Shiblee Hatchery & Farms Cage-culture fish farming, Bangladesh
In this project, Shiblee Hatchery & Farms Ltd. aims to engage 100 landless families as fish farmers of cage-cultured tilapia, along the banks of the Adhamanki River. In addition to cultivating fish, livestock and vegetables on its farm in Kuakata, Shiblee Hatcheries also runs a supply network, delivering chemical-free fish and meat products to high-end clients in Dhaka.
The inclusive business initiative
A pilot scheme carried out in 2010 verified the potential to produce quality tilapia fish in the waters of the river-mouth. On the basis of a business model which took a contract farming approach to production, Shiblee Hatchery has developed as a business and has secured investment to provide financial support to farmers for the initial start-up costs of cages, mesh and fish feed.
The business is based on a contract farming model, which means Shiblee Hatchery will provide the fish-farmers with hatchlings, technical advice and assistance to access finance and equipment, while also providing a secure market for the fish. Each farmer will have an area along the river on which he or she will be responsible for maintaining at least ten bamboo fish cages (30m x 8m) to rear around five hundred tilapia fish per cage. Over time, the model will evolve into a micro-entrepreneur system, where farmers run their fish farm more independently, and engagement with Shiblee for quality inputs and sale of quality fish is based on a franchise system or quality seal.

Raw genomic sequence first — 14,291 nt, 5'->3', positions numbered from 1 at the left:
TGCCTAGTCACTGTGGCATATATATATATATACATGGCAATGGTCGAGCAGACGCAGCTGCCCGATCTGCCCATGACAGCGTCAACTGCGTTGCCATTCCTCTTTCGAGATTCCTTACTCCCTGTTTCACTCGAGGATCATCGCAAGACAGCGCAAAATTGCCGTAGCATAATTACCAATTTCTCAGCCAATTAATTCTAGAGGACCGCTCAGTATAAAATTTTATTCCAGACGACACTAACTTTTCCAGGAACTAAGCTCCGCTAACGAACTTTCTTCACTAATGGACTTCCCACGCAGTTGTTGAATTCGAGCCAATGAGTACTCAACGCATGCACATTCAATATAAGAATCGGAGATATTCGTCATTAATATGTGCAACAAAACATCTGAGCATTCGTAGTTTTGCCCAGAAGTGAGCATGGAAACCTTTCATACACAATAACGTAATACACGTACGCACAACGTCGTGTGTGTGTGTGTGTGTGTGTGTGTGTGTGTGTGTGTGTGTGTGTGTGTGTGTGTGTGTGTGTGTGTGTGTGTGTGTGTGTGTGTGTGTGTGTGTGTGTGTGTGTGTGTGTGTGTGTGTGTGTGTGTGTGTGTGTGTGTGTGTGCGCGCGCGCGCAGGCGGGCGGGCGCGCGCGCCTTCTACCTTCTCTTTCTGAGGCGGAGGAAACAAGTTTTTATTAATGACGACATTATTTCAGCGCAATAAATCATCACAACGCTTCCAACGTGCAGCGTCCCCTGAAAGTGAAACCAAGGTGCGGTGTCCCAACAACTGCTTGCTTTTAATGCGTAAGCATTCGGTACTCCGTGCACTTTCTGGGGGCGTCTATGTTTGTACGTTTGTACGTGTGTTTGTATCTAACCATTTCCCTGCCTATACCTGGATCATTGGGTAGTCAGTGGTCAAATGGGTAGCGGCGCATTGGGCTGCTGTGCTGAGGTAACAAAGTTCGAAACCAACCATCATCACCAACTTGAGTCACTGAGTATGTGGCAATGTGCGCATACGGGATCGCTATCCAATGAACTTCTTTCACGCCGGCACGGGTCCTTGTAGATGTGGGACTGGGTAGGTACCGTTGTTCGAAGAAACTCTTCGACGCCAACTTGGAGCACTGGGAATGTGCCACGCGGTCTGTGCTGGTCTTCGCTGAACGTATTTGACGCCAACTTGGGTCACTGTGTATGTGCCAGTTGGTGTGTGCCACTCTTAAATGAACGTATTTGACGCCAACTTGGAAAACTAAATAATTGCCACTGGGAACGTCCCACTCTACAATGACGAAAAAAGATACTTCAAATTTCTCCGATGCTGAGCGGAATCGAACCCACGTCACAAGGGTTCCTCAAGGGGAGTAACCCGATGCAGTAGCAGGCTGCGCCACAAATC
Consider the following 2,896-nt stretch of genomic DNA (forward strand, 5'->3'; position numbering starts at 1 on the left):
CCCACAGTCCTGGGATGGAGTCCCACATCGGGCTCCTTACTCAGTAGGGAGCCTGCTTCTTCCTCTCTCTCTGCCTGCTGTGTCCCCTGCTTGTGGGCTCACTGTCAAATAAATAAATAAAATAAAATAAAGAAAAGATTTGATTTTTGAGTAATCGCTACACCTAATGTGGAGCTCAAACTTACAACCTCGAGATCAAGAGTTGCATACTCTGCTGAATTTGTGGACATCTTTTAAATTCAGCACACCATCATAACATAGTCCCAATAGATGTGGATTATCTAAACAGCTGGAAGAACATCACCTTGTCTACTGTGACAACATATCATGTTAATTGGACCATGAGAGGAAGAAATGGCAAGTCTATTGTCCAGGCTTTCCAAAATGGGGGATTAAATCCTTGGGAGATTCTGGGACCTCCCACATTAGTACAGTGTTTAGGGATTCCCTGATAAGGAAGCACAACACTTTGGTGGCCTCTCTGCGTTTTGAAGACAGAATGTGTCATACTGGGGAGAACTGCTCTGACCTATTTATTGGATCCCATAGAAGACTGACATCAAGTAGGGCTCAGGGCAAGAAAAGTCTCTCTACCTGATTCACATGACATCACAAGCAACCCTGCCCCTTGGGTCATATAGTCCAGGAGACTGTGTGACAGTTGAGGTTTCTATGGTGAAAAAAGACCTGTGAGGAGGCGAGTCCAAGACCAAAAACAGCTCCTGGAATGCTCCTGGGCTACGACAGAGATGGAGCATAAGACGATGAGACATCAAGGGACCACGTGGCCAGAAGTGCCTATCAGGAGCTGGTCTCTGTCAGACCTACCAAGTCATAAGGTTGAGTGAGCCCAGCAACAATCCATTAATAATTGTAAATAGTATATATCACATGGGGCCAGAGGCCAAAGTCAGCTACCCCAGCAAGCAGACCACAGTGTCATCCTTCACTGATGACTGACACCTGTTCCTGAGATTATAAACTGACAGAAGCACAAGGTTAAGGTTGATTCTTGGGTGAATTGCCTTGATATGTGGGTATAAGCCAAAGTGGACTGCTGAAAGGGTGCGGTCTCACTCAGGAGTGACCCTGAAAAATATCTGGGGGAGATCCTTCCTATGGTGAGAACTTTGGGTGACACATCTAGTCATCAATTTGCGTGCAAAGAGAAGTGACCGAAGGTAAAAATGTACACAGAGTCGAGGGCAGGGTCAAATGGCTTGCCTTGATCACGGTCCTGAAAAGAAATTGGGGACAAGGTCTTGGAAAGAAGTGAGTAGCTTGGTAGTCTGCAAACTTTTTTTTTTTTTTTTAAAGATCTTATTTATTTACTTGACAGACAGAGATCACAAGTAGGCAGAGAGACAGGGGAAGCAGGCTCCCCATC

The most immediate commercial driver for this venture is the unmet demand in the market for quality tilapia fish. Quality and quantity of tilapia supply has traditionally been variable, while demand on global markets has increased. By raising the fish in semi-saline river water, the company aim to produce better tasting and standard sized tilapia. The cage culture farming model has the potential to scale up quickly once the business model for finance is proven. The aim is to expand the project to two hundred farmers after the first year of operation.
In the longer term, the venture offers two further commercial opportunities: (1) to expand the product offering to other farmed fish, such as sea-bass; and (2) to develop a quality seal which can be applied more widely across the sector, enabling a new source of business growth for Shiblee Hatchery.
The fish farmers could earn between 100 and 150 USD from the fish they sell at the end of each 6-month cycle, depending on the credit terms established and the loss of stock to disease. Generally, income is limited by the cost of commercial fish food. Should locally-grown fish food become more readily available, the income potential of fish farmers stands to increase.
Objectives of Facility engagement (February 2012)
The main limiting factor to scaling up the business is the lack of credit for farmers’ start-up costs, such as cages, mesh and food. Farmers possess only minimal hard infrastructure to act as collateral for a loan. Support from the Facility aims to help prepare a robust business plan that demonstrates the viability of the business model, and progresses options for financial structuring to attract potential investors from both the commercial banking sector and ‘impact investors.